To test this hypothesis, we acquired MRI data from and administered the Eyes Test to high-functioning adults with ASD, who had no comorbidities and were not taking medication. We recruited age-, sex-, intelligence quotient (IQ)-matched TD controls. We analyzed the group differences in the association between the Eyes Test score and gray matter volume using voxel-based morphometry (VBM).

Materials and Methods

Participants

The ASD group consisted of 19 adults with ASD (5 females, 14 males; mean ± SD [range] age = 28.1 ± 9.0 [19–53] years). All were native Japanese. Diagnoses were made by two psychiatrists with expertise in developmental disorders (MT and SY) using DSM-IV-TR (American Psychiatric Association, 2000) criteria. The diagnoses were accepted only if they completed an agreement. Neurological and psychiatric problems other than those associated with ASD were ruled out. None of the participants was taking medications. Full-scale IQs, measured by the Wechsler Adult Intelligence Scale, third edition (WAIS-III; Nihon Bunka Kagakusha, Tokyo, Japan) fell within the normal range in all participants in the ASD group (mean ± SD [range] = 112.3 ± 13.7 [86–134]). Symptom severity was assessed quantitatively using the Childhood Autism Rating Scale (Schopler et al., 1986) in some participants (n = 13), and their scores (mean ± SD [range], 25.0 ± 3.1 [18.0–30.5]) were comparable to those of previous studies in high-functioning individuals with ASD (Koyama et al., 2007; Uono et al., 2011; Sato et al., 2012).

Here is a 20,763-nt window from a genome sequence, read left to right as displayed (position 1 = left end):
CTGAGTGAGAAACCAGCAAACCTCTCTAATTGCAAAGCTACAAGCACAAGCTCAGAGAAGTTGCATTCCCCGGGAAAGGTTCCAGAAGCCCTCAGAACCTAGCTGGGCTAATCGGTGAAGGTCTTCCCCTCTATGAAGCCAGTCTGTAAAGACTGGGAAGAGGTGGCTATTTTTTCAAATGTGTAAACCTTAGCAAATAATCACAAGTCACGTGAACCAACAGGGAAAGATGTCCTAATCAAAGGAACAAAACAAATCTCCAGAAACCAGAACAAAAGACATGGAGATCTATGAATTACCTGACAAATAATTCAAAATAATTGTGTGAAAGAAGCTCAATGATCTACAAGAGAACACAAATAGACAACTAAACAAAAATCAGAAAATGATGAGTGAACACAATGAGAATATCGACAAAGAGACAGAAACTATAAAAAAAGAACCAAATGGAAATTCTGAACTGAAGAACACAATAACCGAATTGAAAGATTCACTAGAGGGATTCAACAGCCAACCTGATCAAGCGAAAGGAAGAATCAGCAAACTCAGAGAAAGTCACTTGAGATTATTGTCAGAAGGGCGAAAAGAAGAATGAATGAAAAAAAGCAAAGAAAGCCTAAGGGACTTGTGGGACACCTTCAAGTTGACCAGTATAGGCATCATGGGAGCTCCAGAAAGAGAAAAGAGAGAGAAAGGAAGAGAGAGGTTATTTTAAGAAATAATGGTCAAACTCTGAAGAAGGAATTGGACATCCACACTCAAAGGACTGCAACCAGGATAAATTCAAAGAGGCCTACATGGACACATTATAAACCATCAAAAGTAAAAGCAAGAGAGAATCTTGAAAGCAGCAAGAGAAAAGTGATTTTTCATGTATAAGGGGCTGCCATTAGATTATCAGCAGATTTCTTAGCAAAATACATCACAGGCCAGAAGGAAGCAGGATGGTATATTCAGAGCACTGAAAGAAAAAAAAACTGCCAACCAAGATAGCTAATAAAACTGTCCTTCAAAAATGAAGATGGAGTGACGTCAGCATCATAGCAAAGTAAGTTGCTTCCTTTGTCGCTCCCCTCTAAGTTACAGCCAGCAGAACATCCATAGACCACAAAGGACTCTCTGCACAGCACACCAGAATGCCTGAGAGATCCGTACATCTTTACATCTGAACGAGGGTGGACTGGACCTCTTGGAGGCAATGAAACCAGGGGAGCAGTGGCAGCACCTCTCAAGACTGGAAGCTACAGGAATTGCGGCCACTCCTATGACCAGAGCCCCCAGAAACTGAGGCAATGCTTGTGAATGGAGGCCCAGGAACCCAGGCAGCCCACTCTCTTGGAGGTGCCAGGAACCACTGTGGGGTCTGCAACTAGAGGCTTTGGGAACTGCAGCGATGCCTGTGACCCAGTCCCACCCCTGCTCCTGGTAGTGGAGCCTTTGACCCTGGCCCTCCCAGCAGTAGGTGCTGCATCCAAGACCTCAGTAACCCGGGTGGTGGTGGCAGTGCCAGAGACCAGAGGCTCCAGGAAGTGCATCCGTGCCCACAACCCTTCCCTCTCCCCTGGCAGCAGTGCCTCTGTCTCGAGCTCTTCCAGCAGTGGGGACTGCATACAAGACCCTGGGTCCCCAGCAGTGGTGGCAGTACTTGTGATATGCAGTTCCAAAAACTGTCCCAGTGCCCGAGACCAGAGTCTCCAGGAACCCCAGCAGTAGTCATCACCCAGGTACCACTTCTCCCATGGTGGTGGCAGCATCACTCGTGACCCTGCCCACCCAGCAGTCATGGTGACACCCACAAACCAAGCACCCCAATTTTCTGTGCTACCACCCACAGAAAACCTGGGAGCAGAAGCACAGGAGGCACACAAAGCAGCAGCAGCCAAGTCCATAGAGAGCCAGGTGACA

The TD group consisted of 19 native Japanese adults who were carefully matched in terms of age (mean ± SD [range] = 23.3 ± 3.8 [19–32] years; t(36) = 1.52, p > 0.1), sex (5 females, 14 males; χ2(1) = 0.00, p > 0.1), and full-scale IQ (mean ± SD [range] = 114.8 ± 7.0 [101–124]; t(36) = 0.60, p > 0.1) with the ASD group. A psychiatrist or psychologist administered a short structured diagnostic interview using the Mini-International Neuropsychiatric Interview (Sheehan et al., 1998); no neuropsychiatric problem was detected in any participant. The TD group included participants used in a previously published report (Sato et al., 2016).

All participants were right-handed, as assessed by the Edinburgh Handedness Inventory (Oldfield, 1971) and had normal or corrected-to-normal visual acuity. After the procedures were fully explained, all participants provided written informed consent for participation. This study was approved by the local ethics committee of the Primate Research Institute, Kyoto University, and conducted in accordance with the approved guidelines.

Task

Because our participants were all Japanese, the Asian version of the Eyes Test (Adams et al., 2010) was used. An illustration of stimuli is shown in Figure 1; the model provided written consent for the presentation of his photograph. The Asian version of the test assessed the same mental states as the original version (Baron-Cohen et al., 2001). As in the original version, the Asian test consisted of 36 photographs depicting only the eye region; however, the individuals depicted were East Asian rather than Caucasian. The photographs were collected from divergent sources, including magazines and databases of amateur models. The Asian version retained the four mental state terms (e.g., irritated; one target and three foils) accompanying each photograph used in the original version. The terms were translated into Japanese and the validity of the translation was confirmed through back translation. A previous study tested the Asian version on 61 Japanese participants and found an accuracy of more than 73% (Adams et al., 2010). Functoinal MRI assessment of the Asian version in Japanese participants found that, as in the original version, the test activated brain regions related to mind reading, including the TPJ, IFG and dmPFC (Adams et al., 2010). Although the reliability of the Asian version has not been tested, several studies using the original version have reported that reliability was high (Fernández-Abascal et al., 2013; Vellante et al., 2013; Prevost et al., 2014; Khorashad et al., 2015).